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Even though I thought the characters were for the most part well written, the actors really elevated their characters with their performances. Benedict Cumberbatch is perfectly suited as the titular character. Before anybody asks, no, he wasn’t playing Sherlock Holmes with magic, or just doing an impersonation of Tony Stark. He was and embodied his own special character, as I said, he goes through a huge character arc throughout the film. Now he’s one of my favourite MCU characters. Chiwetel Ejiofor is pretty good in this film (just know that his Karl Mordo is quite different from the comics), I do wish that he had more interactions with Cumberbatch but I’m looking forward to seeing more of him in future movies. Tilda Swinton is really great as The Ancient One, the mystical figure who teaches Strange, I kinda wanted to see more of her though. The MCU has a bad reputation of having weak villains, which is why I was worried when Mads Mikkelsen was cast as the villain, and I am a fan of Mads Mikkelsen. So, is he wasted? Yes… and no. Mads is great in his role, and his character is written well enough, given slightly more depth than most MCU villains, you can truly tell that he believes he’s doing the right thing for the world. At the same time though, he really should’ve been in the movie more, given a little more development and his backstory should’ve been explored more. I guess they wanted to focus more on Strange’s story. Rachel McAdams is pretty much the girlfriend character but she managed to rise above it and did give quite a good performance, her character just should’ve been written better.

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The special effects are truly great, the action is very creative, with buildings turning all over the place, time going into reverse, it’s very… different. I know a lot of people will be saying that this movie rips off Inception, but even if that’s the case, I’m honestly fine with it, Inception is great. The magic is also a nice edition and done so well, it’s fun to watch all these characters use it. I must stress that if you are going to see this movie, go see it in 3D, its an absolute necessity. I will say that at times it runs into the case with “too much effects on screen at the same time” like what happened with the Star Wars Prequels (though not to that extreme). The score by Michael Giacchino is something different from a usual MCU score, it worked for the movie, even if it’s not very memorable in hindsight.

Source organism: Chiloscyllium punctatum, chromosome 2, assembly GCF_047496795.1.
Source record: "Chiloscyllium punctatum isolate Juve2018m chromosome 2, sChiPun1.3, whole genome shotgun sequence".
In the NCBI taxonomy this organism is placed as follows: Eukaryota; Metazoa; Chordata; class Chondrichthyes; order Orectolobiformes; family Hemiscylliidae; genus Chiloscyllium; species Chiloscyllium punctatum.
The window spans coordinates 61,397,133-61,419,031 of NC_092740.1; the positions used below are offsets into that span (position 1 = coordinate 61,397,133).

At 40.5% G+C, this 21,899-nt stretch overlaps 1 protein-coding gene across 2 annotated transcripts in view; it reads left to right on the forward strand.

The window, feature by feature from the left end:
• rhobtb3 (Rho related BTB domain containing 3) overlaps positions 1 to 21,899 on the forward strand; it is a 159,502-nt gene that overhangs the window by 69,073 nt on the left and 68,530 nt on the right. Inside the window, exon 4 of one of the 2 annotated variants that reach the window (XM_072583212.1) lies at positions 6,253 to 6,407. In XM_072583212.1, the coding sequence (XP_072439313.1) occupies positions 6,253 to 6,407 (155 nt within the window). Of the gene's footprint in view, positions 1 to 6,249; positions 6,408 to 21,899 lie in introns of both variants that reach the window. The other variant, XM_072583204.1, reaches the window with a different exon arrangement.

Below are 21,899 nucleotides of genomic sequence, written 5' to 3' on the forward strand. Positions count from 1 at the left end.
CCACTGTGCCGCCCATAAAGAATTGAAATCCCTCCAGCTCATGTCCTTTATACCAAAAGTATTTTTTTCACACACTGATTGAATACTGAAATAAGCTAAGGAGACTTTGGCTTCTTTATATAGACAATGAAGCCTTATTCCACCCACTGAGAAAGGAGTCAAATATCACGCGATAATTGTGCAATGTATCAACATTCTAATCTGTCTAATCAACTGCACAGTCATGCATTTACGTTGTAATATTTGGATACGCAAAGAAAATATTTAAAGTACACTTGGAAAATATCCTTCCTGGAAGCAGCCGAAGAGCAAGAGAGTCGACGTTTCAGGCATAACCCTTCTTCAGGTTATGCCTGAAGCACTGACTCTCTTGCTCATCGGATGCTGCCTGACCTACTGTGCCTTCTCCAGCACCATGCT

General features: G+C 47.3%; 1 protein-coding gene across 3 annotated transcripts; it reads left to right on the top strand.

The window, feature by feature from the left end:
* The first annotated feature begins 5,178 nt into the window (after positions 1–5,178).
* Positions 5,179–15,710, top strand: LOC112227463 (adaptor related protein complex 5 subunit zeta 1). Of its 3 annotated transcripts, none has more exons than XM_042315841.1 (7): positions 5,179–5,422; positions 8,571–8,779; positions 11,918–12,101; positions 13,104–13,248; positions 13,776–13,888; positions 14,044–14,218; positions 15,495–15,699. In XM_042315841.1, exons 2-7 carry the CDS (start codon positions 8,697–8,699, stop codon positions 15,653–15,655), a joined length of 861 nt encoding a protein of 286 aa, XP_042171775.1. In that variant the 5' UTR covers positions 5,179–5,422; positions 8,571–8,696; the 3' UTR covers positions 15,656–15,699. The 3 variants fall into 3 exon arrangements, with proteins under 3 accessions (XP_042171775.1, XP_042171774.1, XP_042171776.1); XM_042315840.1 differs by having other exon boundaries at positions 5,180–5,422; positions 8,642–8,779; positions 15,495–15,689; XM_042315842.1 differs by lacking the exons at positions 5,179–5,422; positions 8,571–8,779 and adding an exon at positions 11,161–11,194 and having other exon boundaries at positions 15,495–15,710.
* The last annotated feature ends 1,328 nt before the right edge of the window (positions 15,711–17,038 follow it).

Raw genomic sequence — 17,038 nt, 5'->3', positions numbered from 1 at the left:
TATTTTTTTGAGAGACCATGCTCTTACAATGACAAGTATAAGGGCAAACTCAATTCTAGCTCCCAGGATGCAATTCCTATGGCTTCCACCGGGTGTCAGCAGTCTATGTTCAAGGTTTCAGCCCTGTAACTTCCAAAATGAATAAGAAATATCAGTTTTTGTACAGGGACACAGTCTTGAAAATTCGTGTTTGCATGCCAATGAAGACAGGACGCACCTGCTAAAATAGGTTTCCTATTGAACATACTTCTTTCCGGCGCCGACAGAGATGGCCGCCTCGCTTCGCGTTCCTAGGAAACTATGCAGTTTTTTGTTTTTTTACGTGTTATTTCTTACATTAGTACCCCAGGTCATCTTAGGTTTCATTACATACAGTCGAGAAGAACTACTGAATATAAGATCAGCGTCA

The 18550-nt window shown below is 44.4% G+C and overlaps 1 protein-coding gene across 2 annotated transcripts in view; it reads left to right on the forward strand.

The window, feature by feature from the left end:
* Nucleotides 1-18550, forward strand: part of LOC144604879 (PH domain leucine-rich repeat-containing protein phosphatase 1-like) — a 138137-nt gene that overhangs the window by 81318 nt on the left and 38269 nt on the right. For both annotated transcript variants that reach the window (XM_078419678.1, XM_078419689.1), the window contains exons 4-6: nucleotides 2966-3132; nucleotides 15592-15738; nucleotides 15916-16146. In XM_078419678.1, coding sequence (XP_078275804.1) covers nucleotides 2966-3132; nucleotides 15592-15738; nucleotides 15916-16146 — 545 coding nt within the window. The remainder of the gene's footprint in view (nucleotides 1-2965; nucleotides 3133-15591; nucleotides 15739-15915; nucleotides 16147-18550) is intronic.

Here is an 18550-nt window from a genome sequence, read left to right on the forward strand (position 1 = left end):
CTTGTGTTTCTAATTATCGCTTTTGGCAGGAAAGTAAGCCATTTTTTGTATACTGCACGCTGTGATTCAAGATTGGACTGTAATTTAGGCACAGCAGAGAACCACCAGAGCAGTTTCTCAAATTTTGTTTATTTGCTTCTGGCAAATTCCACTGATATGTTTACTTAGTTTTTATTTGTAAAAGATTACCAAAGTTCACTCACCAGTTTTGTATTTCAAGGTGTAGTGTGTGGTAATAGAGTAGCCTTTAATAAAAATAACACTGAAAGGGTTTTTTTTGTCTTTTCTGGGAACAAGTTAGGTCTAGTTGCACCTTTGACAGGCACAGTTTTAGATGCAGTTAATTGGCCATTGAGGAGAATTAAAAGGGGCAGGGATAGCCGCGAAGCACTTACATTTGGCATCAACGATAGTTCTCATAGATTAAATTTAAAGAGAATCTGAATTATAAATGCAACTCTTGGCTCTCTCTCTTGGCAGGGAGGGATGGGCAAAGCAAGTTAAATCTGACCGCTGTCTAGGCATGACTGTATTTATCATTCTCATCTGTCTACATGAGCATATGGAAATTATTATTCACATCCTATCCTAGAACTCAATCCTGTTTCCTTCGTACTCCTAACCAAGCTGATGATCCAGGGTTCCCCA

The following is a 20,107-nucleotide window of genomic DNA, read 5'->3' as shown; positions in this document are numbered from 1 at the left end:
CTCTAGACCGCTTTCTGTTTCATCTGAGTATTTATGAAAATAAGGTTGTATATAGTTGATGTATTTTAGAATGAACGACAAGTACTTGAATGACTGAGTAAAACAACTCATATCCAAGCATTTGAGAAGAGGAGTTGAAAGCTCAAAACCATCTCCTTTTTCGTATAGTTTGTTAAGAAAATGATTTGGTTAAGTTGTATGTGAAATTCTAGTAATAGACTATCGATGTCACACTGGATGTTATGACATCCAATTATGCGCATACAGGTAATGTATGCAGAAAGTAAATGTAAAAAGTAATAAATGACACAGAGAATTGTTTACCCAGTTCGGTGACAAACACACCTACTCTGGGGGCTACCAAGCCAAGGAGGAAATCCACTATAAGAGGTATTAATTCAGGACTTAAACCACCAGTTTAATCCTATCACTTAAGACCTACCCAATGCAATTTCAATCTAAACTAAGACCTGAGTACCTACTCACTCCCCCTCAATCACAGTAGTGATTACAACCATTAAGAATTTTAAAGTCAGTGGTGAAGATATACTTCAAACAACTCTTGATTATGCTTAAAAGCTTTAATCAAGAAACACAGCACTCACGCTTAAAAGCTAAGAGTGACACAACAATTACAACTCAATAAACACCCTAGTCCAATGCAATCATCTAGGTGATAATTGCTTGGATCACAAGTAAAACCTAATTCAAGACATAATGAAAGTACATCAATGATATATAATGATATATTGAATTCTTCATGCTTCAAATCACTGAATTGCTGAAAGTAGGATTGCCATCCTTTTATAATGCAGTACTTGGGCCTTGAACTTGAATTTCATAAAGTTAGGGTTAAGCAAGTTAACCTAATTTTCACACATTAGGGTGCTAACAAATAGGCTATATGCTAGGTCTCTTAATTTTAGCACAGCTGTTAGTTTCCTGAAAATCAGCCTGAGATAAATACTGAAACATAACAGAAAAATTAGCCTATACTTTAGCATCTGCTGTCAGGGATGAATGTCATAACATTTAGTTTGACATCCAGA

Marvel's DOCTOR STRANGE..L to R: Mordo (Chiwetel Ejiofor) and Doctor Strange (Benedict Cumberbatch)..Photo Credit: Film Frame ..©2016 Marvel. All Rights Reserved.

I absolutely loved Doctor Strange. It’s not just a fun movie with great action and spectacular effects, it’s backed up by a well written story, a well developed main character, great acting from it’s very talented cast (which at times elevated the material they worked with), everything that a good comic book movie needs. Looking at things, this is currently my 5th favourite film of the MCU, and I didn’t expect that. I highly recommend seeing Doctor Strange, it’s a great time.

Casino Royale (2006)

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Casino Royale

Time: 144 Minutes
Age Rating: 860940[1] Violence
Cast:
Daniel Craig as James Bond
Eva Green as Vesper Lynd
Mads Mikkelsen as Le Chiffre
Jeffrey Wright as Felix Leiter
Judi Dench as M
Director: Martin Campbell